Even apart from economic and psychopharmacological crime, many thinkers in criminal justice regard drug control as crime control. Violent crime has fallen precipitously in the United States throughout the 1990s. The enforcement of petty drug offenses (especially in big cities like New York) has been more vigorous over the same period of time. These two phenomena are likely to be related. The kinds of persons arrested and punished for drug offenses (e.g., young, male, black, willing to defy authority) overlap significantly with the kinds of persons who are likely to commit violent crimes. If drug prohibitions were enforced less vigorously, some predict an eventual increase in the crime rate. Others dispute these allegations.

Significantly, public opinion seems not to regard this dispute as pivotal. About two-thirds of the American public say they would oppose the legalization of cocaine and heroin, even if they could be guaranteed that it would lead to less crime. This finding suggests that public support for punitive policies is more about moral values than about many of the tangible harms that drug use is said to cause. William Bennett and Barry McAffrey—the country's two most prominent "drug czars"—have also characterized drug prohibitions as a moral crusade in several publications from the Office of the National Drug Control Policy.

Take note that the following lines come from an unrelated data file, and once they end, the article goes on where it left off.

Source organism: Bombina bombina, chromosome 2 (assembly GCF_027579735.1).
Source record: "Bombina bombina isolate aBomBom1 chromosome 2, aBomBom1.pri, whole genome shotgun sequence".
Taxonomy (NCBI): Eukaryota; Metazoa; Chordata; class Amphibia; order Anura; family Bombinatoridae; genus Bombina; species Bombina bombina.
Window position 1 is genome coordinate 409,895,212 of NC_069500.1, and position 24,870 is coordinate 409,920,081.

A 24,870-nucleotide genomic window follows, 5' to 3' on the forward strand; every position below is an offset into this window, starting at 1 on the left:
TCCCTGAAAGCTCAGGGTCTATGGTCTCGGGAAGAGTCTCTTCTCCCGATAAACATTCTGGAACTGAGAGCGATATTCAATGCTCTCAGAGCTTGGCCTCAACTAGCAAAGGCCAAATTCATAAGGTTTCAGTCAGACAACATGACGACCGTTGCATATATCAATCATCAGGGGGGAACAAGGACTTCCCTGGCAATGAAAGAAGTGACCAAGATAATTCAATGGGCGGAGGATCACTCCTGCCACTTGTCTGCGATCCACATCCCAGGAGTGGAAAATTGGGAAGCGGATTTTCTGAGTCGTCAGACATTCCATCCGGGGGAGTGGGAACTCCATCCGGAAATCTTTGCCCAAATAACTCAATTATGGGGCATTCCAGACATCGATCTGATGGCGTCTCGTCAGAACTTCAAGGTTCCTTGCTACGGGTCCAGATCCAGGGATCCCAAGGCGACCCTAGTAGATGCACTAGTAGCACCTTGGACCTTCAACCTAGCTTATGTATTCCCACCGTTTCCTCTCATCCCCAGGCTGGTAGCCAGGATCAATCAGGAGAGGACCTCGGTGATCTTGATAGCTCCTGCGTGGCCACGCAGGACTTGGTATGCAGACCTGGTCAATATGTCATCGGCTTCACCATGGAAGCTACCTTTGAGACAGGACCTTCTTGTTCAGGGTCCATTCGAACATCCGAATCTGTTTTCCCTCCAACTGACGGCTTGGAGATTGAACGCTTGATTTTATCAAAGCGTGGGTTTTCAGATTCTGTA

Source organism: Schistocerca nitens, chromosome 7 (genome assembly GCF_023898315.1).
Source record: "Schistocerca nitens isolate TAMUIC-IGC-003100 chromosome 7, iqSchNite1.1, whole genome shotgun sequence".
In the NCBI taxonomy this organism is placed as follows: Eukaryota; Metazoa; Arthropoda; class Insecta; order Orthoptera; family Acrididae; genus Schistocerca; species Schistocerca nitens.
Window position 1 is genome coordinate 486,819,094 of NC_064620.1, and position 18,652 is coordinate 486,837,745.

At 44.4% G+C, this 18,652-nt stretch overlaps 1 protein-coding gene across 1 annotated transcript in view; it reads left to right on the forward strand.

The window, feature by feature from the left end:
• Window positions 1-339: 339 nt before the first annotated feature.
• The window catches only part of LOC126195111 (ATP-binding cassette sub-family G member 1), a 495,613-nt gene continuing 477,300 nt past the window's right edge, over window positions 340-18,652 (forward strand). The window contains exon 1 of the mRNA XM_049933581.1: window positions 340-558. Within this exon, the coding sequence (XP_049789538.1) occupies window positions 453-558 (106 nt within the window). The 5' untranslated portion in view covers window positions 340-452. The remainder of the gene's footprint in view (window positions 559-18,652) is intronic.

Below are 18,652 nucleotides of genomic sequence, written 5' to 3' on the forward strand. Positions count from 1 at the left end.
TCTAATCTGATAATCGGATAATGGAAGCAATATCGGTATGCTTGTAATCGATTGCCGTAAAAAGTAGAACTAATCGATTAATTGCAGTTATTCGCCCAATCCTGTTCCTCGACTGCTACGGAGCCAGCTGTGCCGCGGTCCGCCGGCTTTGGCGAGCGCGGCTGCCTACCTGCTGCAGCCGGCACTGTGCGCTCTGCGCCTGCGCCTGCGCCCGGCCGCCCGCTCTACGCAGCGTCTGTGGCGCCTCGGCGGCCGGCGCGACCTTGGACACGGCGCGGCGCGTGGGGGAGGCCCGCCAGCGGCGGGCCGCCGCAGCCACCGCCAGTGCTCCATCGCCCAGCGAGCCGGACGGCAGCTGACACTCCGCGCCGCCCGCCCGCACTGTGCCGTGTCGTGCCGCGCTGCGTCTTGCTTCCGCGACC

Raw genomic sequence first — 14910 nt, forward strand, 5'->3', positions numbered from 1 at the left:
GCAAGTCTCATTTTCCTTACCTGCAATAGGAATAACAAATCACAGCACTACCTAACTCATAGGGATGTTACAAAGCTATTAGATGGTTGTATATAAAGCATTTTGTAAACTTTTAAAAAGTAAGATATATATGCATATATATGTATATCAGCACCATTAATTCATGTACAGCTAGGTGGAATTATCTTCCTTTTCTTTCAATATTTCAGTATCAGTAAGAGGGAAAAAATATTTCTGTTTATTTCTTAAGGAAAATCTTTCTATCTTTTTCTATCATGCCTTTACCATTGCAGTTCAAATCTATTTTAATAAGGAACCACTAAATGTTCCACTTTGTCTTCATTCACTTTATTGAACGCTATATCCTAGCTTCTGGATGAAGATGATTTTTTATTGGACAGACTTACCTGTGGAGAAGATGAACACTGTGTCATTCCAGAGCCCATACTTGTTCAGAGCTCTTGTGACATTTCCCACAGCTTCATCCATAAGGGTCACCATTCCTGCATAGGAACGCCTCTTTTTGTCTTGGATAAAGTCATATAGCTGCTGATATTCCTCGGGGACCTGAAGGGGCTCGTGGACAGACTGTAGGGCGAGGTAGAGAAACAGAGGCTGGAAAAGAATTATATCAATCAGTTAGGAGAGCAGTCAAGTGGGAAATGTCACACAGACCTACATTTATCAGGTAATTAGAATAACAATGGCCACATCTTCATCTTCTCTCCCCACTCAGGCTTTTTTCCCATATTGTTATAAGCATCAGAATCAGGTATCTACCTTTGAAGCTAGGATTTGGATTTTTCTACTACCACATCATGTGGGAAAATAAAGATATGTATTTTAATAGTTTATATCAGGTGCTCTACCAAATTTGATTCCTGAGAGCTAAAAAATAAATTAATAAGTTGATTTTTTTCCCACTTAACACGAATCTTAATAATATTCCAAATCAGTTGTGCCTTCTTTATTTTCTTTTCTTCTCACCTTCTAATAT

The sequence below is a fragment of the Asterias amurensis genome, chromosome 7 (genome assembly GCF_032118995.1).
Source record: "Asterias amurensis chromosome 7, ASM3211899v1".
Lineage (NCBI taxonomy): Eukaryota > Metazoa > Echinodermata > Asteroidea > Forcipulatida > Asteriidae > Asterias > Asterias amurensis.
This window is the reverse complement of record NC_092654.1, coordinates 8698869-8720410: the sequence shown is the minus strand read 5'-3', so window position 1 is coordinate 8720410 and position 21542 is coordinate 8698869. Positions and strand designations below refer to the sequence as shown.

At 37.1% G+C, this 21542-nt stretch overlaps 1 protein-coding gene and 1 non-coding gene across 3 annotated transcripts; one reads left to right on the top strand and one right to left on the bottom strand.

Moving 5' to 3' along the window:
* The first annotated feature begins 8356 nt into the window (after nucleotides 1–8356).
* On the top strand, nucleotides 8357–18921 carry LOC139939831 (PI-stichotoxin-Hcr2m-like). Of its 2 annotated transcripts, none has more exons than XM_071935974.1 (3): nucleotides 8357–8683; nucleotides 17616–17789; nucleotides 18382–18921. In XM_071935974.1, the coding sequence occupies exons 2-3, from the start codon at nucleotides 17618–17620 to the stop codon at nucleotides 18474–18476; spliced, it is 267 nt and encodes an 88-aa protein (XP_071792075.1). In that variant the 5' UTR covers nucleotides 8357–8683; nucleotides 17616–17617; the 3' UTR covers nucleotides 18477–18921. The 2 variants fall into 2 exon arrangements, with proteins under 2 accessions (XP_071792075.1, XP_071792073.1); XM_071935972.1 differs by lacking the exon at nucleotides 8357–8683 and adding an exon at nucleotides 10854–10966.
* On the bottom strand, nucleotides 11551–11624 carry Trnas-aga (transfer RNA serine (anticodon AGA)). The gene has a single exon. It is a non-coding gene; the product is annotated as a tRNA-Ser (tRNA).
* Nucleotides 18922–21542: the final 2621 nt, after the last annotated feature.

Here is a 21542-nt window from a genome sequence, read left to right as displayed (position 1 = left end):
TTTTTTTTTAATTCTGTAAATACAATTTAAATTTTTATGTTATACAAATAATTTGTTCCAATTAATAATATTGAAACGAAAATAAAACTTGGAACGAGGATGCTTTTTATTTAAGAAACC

Perhaps the most hotly contested issue between prohibitionists and their critics is how the failure to punish users would affect the incidence of drug use. Estimates vary wildly. What data are helpful in attempts to answer this question? The recent experience in many European countries may be suggestive. By 1999, the use of marijuana had been decriminalized in many parts of Europe (Italy, Spain, Switzerland, Ireland, and parts of Germany and Austria), and is openly tolerated in the Netherlands. Yet rates of illicit drug use (apart from heroin) are never higher, and usually are much lower, than those in the United States.

Models of drug control should not assume that the only or most effective means to discourage the use of illicit drugs is by punishing offenders. The deterrent efficacy of drug prohibition may be marginal. Approximately seven-eights of frequent users of cocaine or heroin are never arrested. Few nonusers of illicit drugs indicate that they would be willing or eager to experiment if they could be confident that they could escape detection. Significant reductions in the use of licit substances such as tobacco and alcohol have been achieved in the last two decades of the twentieth century without the need to resort to criminal punishment. Public advertising campaigns have helped people recognize the health hazards posed by these substances. In addition, many private companies test employees for illicit drug use. States can also implement licensing, prescription controls, time and place restrictions, taxation, zoning ordinances, bans on advertising, and a host of other measures to discourage use.